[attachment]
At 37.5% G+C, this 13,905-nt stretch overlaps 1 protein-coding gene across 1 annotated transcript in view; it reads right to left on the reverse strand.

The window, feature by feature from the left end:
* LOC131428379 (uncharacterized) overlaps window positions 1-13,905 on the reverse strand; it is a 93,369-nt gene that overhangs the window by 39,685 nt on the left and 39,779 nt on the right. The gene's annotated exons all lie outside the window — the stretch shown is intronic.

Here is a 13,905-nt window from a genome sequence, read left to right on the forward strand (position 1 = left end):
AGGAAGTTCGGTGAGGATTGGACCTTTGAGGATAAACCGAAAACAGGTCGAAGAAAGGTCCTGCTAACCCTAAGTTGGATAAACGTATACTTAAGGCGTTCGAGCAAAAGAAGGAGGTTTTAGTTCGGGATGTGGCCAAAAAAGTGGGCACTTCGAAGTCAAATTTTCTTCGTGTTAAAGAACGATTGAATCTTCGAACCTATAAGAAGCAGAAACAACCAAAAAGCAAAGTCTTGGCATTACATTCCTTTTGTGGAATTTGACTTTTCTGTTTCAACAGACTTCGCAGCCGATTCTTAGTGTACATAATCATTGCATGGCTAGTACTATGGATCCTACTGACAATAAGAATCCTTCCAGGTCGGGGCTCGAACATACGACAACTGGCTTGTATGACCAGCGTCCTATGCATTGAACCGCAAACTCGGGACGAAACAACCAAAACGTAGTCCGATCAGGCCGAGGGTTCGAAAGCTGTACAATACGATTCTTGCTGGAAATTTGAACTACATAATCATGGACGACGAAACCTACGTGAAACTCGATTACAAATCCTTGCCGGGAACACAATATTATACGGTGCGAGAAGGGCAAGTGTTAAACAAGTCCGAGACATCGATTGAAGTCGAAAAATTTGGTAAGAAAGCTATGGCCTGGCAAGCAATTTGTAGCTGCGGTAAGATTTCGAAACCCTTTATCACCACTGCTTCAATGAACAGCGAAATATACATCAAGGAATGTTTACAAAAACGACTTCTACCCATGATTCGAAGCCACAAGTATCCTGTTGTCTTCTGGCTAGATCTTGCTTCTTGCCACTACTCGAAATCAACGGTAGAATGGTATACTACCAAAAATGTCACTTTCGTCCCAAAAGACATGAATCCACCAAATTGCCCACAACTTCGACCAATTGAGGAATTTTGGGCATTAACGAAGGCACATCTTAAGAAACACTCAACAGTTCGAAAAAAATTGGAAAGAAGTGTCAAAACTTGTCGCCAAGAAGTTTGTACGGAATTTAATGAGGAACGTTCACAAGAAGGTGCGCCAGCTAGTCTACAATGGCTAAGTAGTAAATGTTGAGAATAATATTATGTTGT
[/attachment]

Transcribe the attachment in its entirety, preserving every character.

At 37.5% G+C, this 13,905-nt stretch overlaps 1 protein-coding gene across 1 annotated transcript in view; it reads right to left on the reverse strand.

The window, feature by feature from the left end:
* LOC131428379 (uncharacterized) overlaps window positions 1-13,905 on the reverse strand; it is a 93,369-nt gene that overhangs the window by 39,685 nt on the left and 39,779 nt on the right. The gene's annotated exons all lie outside the window — the stretch shown is intronic.

Here is a 13,905-nt window from a genome sequence, read left to right on the forward strand (position 1 = left end):
AGGAAGTTCGGTGAGGATTGGACCTTTGAGGATAAACCGAAAACAGGTCGAAGAAAGGTCCTGCTAACCCTAAGTTGGATAAACGTATACTTAAGGCGTTCGAGCAAAAGAAGGAGGTTTTAGTTCGGGATGTGGCCAAAAAAGTGGGCACTTCGAAGTCAAATTTTCTTCGTGTTAAAGAACGATTGAATCTTCGAACCTATAAGAAGCAGAAACAACCAAAAAGCAAAGTCTTGGCATTACATTCCTTTTGTGGAATTTGACTTTTCTGTTTCAACAGACTTCGCAGCCGATTCTTAGTGTACATAATCATTGCATGGCTAGTACTATGGATCCTACTGACAATAAGAATCCTTCCAGGTCGGGGCTCGAACATACGACAACTGGCTTGTATGACCAGCGTCCTATGCATTGAACCGCAAACTCGGGACGAAACAACCAAAACGTAGTCCGATCAGGCCGAGGGTTCGAAAGCTGTACAATACGATTCTTGCTGGAAATTTGAACTACATAATCATGGACGACGAAACCTACGTGAAACTCGATTACAAATCCTTGCCGGGAACACAATATTATACGGTGCGAGAAGGGCAAGTGTTAAACAAGTCCGAGACATCGATTGAAGTCGAAAAATTTGGTAAGAAAGCTATGGCCTGGCAAGCAATTTGTAGCTGCGGTAAGATTTCGAAACCCTTTATCACCACTGCTTCAATGAACAGCGAAATATACATCAAGGAATGTTTACAAAAACGACTTCTACCCATGATTCGAAGCCACAAGTATCCTGTTGTCTTCTGGCTAGATCTTGCTTCTTGCCACTACTCGAAATCAACGGTAGAATGGTATACTACCAAAAATGTCACTTTCGTCCCAAAAGACATGAATCCACCAAATTGCCCACAACTTCGACCAATTGAGGAATTTTGGGCATTAACGAAGGCACATCTTAAGAAACACTCAACAGTTCGAAAAAAATTGGAAAGAAGTGTCAAAACTTGTCGCCAAGAAGTTTGTACGGAATTTAATGAGGAACGTTCACAAGAAGGTGCGCCAGCTAGTCTACAATGGCTAAGTAGTAAATGTTGAGAATAATATTATGTTGT